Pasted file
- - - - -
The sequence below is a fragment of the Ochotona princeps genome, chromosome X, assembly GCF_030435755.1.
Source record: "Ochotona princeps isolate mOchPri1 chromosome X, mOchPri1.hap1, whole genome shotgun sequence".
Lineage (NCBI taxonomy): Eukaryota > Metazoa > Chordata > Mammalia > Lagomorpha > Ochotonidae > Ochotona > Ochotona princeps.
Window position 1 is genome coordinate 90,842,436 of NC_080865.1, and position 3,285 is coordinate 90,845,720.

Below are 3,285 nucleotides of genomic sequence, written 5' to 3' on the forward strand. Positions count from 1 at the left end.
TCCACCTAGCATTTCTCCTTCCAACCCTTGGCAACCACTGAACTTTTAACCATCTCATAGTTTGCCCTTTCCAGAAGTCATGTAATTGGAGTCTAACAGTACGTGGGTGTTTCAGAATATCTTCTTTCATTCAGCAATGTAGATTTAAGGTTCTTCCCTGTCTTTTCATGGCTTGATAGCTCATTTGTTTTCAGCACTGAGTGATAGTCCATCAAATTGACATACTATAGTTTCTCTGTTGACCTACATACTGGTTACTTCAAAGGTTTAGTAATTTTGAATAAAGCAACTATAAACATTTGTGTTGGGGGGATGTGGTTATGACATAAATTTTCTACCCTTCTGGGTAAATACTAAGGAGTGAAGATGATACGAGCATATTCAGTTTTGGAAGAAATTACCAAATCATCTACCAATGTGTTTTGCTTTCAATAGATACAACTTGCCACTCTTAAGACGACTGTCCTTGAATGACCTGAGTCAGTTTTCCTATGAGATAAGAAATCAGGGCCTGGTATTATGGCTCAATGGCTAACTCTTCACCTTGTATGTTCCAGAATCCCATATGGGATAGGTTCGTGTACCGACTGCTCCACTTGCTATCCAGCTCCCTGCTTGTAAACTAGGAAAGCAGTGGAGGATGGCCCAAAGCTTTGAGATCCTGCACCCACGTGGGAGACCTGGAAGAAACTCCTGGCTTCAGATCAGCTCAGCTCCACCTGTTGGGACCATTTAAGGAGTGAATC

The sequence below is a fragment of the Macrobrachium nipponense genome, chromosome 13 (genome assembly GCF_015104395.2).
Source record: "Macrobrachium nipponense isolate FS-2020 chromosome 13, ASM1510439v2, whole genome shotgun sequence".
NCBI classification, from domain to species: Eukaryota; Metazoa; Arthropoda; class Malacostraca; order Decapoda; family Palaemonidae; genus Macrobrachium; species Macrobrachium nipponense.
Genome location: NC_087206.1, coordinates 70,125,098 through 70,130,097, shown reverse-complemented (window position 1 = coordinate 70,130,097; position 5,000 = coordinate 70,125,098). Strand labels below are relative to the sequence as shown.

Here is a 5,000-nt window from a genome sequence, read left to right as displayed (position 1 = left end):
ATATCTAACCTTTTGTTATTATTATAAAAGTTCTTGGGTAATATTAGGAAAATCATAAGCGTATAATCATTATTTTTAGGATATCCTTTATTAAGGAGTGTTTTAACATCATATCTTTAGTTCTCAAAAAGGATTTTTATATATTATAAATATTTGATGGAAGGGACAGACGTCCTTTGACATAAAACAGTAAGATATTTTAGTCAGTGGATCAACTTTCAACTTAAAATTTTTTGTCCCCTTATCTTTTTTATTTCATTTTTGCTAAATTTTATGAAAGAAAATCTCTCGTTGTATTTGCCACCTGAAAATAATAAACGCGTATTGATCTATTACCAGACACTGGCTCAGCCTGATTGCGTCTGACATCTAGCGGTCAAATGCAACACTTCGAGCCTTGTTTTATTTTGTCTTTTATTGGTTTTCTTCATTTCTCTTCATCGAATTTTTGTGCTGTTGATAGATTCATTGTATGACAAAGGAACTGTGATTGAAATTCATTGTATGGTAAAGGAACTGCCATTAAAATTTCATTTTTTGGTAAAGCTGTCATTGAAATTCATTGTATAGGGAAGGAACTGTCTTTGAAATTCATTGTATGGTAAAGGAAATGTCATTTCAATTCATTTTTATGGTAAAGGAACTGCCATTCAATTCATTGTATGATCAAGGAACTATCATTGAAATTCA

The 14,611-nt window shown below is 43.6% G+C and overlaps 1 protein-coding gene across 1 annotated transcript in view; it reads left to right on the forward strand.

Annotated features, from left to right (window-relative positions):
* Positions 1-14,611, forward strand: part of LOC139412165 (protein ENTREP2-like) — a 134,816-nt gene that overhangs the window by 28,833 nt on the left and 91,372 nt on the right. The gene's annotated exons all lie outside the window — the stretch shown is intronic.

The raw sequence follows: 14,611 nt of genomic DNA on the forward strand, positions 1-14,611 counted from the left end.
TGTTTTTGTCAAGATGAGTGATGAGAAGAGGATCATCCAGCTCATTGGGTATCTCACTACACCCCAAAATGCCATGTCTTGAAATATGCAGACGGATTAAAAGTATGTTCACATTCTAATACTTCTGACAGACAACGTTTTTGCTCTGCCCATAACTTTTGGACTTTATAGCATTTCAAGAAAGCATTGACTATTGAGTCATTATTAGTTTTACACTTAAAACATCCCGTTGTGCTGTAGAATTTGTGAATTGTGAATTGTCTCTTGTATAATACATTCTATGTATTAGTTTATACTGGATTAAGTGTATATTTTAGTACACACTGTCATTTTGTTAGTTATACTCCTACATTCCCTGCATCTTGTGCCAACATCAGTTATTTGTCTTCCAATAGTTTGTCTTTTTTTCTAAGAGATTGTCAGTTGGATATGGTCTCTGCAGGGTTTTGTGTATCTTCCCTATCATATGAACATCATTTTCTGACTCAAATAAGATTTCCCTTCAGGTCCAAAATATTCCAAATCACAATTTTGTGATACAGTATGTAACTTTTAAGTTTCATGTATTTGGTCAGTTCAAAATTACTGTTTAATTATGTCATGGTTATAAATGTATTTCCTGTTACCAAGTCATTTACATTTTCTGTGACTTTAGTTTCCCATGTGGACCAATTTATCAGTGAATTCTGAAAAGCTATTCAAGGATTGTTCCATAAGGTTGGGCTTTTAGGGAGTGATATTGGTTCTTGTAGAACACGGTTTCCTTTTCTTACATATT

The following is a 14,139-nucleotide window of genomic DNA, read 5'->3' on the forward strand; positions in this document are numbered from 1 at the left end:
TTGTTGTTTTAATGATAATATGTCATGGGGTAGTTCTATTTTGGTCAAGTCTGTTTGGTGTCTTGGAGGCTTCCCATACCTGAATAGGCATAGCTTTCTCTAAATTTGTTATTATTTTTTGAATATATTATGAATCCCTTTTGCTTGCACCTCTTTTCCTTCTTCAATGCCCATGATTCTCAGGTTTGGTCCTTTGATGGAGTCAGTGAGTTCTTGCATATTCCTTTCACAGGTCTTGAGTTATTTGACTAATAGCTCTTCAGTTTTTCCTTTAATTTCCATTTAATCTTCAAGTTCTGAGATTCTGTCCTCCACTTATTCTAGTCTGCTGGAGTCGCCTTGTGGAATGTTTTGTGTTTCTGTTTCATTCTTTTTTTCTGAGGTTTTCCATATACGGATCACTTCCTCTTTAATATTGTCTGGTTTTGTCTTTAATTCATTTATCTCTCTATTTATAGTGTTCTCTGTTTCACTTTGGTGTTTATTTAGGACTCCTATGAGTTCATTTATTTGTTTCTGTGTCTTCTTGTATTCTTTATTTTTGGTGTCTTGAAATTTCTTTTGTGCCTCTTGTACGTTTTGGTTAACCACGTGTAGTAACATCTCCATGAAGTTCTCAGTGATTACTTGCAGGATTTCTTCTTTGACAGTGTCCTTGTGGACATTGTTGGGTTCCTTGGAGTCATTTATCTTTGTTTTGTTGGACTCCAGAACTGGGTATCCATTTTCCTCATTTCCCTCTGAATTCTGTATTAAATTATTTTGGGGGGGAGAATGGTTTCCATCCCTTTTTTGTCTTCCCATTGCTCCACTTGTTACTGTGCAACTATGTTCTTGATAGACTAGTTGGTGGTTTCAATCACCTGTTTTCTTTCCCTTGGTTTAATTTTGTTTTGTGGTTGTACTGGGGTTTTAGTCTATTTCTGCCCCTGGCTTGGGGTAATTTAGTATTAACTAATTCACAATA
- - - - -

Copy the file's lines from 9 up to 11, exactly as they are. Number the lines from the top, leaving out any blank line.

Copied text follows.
NCBI classification, from domain to species: Eukaryota; Metazoa; Arthropoda; class Malacostraca; order Decapoda; family Palaemonidae; genus Macrobrachium; species Macrobrachium nipponense.
Genome location: NC_087206.1, coordinates 70,125,098 through 70,130,097, shown reverse-complemented (window position 1 = coordinate 70,130,097; position 5,000 = coordinate 70,125,098). Strand labels below are relative to the sequence as shown.

Here is a 5,000-nt window from a genome sequence, read left to right as displayed (position 1 = left end):